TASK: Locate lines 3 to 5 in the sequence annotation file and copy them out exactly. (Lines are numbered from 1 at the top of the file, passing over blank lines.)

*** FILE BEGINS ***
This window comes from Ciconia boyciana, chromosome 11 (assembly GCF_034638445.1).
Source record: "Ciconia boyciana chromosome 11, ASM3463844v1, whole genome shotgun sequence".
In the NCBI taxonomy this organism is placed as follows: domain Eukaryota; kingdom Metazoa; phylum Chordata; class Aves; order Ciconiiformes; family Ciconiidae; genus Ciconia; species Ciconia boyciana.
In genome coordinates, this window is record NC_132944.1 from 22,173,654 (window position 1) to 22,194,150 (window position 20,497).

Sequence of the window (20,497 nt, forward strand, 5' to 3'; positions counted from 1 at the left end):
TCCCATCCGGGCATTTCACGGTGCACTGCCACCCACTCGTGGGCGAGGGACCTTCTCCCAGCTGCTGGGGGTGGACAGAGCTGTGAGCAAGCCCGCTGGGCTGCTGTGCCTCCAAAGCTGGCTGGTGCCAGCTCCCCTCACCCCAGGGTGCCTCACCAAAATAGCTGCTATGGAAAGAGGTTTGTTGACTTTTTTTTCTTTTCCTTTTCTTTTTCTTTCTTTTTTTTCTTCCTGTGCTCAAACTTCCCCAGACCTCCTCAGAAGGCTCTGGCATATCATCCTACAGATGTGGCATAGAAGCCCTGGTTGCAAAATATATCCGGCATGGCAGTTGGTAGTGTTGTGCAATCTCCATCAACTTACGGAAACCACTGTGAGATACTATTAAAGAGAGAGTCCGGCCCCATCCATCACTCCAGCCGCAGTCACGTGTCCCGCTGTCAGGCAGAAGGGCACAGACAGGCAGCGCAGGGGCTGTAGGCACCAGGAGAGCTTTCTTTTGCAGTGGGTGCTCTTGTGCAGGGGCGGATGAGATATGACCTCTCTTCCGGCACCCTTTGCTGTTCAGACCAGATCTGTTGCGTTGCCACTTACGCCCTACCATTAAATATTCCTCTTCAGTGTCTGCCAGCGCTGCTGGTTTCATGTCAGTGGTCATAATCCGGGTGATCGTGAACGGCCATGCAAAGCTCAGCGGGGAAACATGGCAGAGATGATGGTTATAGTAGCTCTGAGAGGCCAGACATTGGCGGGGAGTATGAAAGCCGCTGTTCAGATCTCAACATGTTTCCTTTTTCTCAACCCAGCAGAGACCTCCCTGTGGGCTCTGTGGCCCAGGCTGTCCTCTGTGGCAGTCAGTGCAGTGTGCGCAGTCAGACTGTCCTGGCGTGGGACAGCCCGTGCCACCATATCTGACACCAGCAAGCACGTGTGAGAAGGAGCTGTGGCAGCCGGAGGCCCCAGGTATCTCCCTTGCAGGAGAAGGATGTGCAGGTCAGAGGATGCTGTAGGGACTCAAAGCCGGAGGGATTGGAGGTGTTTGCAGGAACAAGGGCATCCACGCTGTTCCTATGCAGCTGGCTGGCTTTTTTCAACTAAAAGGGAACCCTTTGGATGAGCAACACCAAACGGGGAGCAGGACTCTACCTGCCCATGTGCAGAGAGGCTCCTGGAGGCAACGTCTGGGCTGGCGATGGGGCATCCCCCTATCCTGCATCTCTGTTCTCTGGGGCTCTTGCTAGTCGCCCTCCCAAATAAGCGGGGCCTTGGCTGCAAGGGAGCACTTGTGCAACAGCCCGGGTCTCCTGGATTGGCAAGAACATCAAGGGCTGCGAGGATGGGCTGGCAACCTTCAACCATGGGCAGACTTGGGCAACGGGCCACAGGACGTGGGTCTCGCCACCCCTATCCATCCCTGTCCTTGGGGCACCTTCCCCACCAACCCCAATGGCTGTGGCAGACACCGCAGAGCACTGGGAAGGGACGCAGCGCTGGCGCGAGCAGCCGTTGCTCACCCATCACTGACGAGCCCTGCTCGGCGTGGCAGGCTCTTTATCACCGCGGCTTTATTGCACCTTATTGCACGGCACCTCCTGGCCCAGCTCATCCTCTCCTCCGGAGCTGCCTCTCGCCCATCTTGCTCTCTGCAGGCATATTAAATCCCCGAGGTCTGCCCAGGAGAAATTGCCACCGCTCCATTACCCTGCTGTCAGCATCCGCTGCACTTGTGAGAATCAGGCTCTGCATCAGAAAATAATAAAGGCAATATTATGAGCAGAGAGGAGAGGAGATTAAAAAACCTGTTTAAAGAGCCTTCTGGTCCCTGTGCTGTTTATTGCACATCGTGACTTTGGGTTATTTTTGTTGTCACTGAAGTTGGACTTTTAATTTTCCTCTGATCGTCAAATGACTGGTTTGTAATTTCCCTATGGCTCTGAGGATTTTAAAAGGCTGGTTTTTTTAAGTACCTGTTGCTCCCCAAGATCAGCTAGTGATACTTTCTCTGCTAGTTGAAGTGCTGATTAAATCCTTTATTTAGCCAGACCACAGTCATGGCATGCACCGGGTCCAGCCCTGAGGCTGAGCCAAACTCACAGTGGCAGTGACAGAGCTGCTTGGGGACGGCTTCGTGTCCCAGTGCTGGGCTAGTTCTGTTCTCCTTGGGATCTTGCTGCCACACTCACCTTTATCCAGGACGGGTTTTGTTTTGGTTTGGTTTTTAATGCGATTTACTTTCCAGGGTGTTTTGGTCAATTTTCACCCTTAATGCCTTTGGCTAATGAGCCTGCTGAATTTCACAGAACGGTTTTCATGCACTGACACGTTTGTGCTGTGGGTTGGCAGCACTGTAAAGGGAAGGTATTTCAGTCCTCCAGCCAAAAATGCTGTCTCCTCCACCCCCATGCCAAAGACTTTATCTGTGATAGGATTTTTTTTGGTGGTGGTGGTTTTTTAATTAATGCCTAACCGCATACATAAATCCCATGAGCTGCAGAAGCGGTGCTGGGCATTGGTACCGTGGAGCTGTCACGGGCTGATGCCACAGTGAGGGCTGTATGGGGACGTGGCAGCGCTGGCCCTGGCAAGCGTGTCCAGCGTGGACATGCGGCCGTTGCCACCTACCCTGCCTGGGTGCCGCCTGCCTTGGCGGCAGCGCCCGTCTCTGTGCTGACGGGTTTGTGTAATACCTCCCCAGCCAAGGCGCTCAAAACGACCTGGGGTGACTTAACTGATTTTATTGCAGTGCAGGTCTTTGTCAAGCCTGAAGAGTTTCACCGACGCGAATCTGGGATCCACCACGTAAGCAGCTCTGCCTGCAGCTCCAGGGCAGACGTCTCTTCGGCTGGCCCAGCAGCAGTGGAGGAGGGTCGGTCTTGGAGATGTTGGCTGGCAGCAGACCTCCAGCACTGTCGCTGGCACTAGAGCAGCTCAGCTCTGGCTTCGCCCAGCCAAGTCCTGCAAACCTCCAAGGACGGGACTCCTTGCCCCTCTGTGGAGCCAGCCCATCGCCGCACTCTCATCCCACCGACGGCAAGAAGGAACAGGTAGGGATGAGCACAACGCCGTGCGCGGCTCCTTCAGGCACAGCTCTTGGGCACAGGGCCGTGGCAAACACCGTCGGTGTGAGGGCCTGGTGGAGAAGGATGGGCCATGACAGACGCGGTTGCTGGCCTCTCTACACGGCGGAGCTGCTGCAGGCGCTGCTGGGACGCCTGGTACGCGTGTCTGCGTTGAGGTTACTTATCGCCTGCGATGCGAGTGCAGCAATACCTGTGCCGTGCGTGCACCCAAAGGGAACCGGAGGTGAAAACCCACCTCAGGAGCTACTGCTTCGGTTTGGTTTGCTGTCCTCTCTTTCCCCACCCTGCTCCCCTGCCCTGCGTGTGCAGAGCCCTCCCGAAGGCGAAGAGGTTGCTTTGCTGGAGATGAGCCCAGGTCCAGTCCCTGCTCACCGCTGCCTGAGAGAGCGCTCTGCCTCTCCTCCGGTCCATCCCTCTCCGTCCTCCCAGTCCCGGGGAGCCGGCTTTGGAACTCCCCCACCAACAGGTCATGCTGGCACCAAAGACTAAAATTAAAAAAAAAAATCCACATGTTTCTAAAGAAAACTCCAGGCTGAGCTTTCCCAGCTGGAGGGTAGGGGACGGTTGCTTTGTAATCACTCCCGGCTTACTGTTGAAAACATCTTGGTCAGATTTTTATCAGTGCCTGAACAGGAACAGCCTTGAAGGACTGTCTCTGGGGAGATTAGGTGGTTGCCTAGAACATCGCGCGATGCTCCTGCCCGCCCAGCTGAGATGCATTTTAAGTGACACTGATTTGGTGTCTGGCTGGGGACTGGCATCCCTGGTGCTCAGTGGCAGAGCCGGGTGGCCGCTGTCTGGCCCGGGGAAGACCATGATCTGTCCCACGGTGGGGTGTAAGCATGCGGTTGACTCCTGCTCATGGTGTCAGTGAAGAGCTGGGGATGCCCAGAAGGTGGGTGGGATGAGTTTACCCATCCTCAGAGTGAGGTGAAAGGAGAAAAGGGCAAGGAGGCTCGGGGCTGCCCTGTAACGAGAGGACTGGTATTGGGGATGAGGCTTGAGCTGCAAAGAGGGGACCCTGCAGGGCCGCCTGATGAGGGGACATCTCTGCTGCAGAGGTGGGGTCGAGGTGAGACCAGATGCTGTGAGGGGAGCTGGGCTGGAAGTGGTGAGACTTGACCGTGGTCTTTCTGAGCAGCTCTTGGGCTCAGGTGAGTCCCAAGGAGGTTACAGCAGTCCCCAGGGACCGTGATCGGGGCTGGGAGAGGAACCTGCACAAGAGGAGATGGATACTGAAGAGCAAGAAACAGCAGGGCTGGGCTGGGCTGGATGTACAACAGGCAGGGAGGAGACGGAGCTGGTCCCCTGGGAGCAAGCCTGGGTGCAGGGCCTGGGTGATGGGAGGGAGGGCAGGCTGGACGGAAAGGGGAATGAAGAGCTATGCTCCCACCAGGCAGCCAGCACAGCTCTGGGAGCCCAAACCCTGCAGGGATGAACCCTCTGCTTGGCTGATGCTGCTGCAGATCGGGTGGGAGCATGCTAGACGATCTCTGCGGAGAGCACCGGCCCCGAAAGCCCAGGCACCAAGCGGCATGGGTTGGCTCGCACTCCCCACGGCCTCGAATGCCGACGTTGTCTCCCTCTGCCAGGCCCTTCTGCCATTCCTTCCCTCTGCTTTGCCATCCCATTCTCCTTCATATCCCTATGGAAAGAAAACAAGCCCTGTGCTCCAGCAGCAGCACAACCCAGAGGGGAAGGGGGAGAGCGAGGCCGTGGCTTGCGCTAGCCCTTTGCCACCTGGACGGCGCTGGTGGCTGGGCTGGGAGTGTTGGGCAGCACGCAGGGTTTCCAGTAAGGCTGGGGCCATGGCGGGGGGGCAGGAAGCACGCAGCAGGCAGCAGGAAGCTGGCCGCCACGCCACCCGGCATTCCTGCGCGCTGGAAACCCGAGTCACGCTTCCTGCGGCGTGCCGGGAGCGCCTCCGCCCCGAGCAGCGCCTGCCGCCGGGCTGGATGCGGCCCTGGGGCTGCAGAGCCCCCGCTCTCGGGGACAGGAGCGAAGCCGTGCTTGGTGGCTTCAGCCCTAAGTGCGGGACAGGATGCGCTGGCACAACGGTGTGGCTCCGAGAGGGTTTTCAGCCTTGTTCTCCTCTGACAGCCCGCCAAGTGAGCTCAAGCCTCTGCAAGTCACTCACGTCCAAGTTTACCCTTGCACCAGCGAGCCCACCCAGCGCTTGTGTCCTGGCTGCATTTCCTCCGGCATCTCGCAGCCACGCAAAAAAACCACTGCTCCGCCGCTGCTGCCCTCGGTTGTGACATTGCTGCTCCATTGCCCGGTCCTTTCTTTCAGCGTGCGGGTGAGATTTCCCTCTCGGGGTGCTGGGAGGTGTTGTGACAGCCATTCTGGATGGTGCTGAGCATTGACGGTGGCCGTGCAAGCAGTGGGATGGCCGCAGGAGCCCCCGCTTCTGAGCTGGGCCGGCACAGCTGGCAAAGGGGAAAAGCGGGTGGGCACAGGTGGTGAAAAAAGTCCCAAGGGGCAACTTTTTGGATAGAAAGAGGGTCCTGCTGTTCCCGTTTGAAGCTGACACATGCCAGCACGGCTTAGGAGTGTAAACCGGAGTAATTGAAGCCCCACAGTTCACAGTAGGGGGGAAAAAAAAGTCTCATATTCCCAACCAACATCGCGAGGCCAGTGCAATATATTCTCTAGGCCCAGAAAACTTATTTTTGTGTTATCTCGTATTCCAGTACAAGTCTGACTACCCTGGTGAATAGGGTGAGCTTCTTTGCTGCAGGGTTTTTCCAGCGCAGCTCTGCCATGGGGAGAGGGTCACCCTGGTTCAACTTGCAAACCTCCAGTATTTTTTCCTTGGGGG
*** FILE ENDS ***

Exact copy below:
In the NCBI taxonomy this organism is placed as follows: domain Eukaryota; kingdom Metazoa; phylum Chordata; class Aves; order Ciconiiformes; family Ciconiidae; genus Ciconia; species Ciconia boyciana.
In genome coordinates, this window is record NC_132944.1 from 22,173,654 (window position 1) to 22,194,150 (window position 20,497).

Sequence of the window (20,497 nt, forward strand, 5' to 3'; positions counted from 1 at the left end):